• February 22nd, 2019
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Disabled children widely neglected in Zambezi

Special Focus
Special Focus

KATIMA MULILO – There is widespread disregard for children living with disabilities in the Zambezi Region where barriers in school settings such as inaccessible buildings and lack of specially trained teachers, often puts disabled children at a disadvantage. Despite the Ministry of Education’s policy on inclusive education, the Zambezi Region does not have a single government special school for disabled learners. This has led to a few charity organisations that cater for this purpose overburdened and financially drained as they solely depend on donors to sustain themselves. In its regional profile released in 2011, the Namibia Statistics Agency (NSA) revealed the Zambezi Region has close to 4 000 people living with disabilities but this figure could be higher, given an increase in the population growth and those not registered. The majority of those disabled are found in remote areas where they are further subjected to poor care, negative community perceptions and are completely cut off from the mainstream society and from mainstream services. At one of its meetings with Zambezi Chief Regional Officer, Regina Ndopu-Lubinda, the Mainstream Foundation, one of four charity organisations that started its operations in 2008 catering for more than 60 children living with disabilities, bemoaned a myriad of challenges faced by people living with disabilities. The director of the centre, Sylvia Chidunka told New Era even though the charity organisation was sold land by the Katima Town Council, temporal structures put up are not conducive. “As you can see our environment is not conducive. We are afraid when the rain season starts everything here might be destroyed. We call upon good Samaritans and donors to help us so that we build a permanent structure. We are looking at raising over N$800 000 for that to happen,” implored Chidunka. The centre is currently supported by the Finnish Embassy, which just wrapped up its donor activities with the charity organisation. She further noted the region lacks specially trained teachers who can address the needs of disabled children. “We need teachers that are be able to cater for the needs of these children. We are also struggling in terms of facilities for these children. Currently we don’t even have a focal person in this region through whom we can channel our concerns,” complained Chidunka. She noted that people with disabilities often face discrimination in almost all spheres of life adding that concerted efforts were vital. “Just look at organisations here. How many disabled people do you find in offices? Some of the children are even denied the right to register as disabled people at the hospital. We want our children to be able to know their rights as citizens. We are often excluded from decision making,” further stated Chidunka. However, according to information obtained from Katima Mulilo Hospital, the type of disability determines registration for grants after undergoing assessment. “We don’t want to stigmatise people by creating a group of disabled people. What we are saying is if one’s mental and physical capacity is ok and they only have a small impairment and they can do everything for themselves without requiring help, why should they be registered for grants? We look at people that can’t cater for themselves because of the disability they have,” said a source. On the other hand Ndopu-Lubinda affirmed government’s commitment towards addressing the plight of disabled people. “There’s commitment from government and us as the regional council. There’s a special preference even in the Labour Act for people with disabilities to be employed but we should make sure that people can at least read and write. The number of disabled children in the region warrants the establishment of a school and we are going to have that as a matter of urgency,” stated Ndopu-Lubinda. She also appealed to good Samaritans to meet government halfway further and she noted that it was the responsibility of parents with disabled children to have them registered for grants and enrolled in schools, particularly in remote areas where the trend is most prevalent. During the meeting it also became evident that parents, particularly fathers, tend to neglect their children because of their disabilities. The elderly have also become easy targets for parents who send their disabled children to their grandmothers, who at their advanced age cannot offer the special care needed by these children. Disabilities that are common in the Zambezi include blindness, deafness, dumbness, speech and physical impairment of lower and upper limbs, mental disability, albinism and autism. According to the United Nations people living with disabilities make up 10 percent of the world’s population. A UN convention of the rights for persons with disabilities was adopted in 2006. It advocates for accessibility, rehabilitation, employment, education, health and non-discrimination. On the national front, a national policy on disability of 1997 in principle paves a way for persons with disabilities to be included at all levels of the Namibian society but its implementation has been lacklustre.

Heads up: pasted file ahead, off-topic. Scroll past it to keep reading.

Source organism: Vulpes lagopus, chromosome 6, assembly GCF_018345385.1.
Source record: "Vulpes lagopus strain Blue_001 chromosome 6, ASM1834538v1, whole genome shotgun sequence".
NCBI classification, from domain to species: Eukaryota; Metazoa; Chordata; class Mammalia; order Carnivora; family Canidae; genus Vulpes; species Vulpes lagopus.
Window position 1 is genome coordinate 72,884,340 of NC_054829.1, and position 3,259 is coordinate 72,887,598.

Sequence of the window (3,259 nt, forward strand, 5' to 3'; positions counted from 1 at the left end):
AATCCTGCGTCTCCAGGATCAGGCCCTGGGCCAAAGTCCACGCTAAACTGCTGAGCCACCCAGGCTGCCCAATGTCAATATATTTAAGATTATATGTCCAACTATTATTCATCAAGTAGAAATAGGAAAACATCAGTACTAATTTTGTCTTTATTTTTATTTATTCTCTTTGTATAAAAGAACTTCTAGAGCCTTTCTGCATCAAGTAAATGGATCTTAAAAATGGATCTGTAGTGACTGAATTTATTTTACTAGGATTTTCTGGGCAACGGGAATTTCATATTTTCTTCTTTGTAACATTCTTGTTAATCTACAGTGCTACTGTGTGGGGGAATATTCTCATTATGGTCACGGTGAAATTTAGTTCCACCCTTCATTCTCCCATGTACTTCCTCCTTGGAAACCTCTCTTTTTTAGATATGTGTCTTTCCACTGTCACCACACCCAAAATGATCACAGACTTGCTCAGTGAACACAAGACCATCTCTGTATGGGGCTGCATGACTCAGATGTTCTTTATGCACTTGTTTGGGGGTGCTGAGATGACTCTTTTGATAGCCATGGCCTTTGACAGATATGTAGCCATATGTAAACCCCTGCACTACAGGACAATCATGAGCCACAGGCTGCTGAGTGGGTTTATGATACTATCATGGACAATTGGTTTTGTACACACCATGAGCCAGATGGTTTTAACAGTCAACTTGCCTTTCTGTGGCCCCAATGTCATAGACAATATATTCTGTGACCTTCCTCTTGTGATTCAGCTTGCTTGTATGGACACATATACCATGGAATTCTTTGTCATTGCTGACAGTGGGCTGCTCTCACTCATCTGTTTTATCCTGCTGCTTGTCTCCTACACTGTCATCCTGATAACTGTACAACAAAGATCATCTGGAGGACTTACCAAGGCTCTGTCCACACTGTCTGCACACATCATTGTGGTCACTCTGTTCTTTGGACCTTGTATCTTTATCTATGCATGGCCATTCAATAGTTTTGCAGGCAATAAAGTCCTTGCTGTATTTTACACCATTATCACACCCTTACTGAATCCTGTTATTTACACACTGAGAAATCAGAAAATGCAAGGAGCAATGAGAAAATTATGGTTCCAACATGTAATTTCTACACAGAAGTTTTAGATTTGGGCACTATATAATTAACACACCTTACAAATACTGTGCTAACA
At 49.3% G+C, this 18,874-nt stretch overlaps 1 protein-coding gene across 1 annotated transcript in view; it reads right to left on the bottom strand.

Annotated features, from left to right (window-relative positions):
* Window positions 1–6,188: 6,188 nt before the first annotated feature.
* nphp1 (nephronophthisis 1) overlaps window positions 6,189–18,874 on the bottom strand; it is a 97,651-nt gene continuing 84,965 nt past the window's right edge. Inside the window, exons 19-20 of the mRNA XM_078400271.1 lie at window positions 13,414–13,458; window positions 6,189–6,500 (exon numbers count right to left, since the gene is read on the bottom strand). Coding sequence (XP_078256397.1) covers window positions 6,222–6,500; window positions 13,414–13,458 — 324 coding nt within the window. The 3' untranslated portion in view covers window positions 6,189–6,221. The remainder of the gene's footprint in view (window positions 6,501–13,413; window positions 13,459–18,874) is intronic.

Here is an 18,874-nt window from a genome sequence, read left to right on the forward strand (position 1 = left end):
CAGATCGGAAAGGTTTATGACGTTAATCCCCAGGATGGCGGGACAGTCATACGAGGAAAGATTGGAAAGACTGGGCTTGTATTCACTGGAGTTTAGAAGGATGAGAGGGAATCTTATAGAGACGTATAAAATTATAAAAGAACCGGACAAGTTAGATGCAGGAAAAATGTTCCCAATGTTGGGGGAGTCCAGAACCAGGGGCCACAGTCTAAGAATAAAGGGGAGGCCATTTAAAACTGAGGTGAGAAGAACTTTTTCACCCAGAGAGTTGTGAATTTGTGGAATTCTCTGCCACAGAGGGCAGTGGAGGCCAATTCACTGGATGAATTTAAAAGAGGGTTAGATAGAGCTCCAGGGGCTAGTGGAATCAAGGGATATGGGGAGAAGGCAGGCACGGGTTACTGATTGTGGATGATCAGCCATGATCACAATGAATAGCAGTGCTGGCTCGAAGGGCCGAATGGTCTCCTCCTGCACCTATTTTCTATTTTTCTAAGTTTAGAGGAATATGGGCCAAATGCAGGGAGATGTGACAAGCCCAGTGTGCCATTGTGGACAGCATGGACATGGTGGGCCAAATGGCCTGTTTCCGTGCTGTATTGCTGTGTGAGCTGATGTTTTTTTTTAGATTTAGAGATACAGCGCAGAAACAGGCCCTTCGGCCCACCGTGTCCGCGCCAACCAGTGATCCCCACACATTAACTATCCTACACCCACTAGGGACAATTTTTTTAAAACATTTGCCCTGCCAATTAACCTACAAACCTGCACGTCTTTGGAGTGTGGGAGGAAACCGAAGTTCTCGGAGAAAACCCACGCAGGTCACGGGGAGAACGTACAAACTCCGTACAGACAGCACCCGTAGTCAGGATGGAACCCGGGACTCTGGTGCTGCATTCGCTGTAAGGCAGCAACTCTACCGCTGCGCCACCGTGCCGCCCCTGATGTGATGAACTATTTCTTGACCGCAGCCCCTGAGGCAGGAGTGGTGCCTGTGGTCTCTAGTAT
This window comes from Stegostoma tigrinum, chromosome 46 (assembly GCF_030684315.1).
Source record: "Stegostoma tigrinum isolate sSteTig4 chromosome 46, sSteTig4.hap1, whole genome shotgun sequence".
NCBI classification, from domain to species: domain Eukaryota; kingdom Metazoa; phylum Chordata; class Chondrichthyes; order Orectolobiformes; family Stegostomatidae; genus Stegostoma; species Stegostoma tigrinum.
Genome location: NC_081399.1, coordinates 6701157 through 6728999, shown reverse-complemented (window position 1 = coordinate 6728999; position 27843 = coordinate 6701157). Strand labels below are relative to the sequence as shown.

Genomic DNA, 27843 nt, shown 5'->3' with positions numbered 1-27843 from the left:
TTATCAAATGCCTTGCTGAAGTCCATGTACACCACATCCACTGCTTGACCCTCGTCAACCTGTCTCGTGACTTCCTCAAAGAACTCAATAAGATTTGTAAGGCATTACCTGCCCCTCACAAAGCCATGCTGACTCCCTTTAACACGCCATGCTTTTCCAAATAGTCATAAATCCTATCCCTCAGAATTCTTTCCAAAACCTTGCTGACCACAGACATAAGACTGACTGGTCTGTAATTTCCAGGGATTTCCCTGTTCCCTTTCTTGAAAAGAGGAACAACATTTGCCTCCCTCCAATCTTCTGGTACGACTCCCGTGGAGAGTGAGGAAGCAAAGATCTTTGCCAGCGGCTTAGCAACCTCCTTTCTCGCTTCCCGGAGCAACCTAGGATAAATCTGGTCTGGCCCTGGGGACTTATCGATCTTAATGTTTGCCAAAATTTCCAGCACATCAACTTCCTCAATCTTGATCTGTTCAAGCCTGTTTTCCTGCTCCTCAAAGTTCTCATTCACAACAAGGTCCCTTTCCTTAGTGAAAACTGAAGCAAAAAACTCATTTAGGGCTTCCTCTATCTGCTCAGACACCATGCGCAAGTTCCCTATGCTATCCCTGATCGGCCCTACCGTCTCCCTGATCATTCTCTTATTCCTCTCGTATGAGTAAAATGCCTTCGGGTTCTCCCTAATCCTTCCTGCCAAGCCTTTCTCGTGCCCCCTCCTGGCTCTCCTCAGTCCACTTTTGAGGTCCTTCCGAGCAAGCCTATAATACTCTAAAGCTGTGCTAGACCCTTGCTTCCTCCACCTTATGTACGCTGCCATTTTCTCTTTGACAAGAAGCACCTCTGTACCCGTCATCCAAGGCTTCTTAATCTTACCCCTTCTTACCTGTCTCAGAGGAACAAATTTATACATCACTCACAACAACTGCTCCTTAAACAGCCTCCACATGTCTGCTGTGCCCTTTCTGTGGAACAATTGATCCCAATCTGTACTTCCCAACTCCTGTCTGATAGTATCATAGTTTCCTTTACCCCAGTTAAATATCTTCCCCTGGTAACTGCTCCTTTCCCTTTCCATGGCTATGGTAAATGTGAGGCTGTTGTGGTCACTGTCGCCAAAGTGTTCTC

New Era Reporter
2014-10-14 07:23:42 4 years ago

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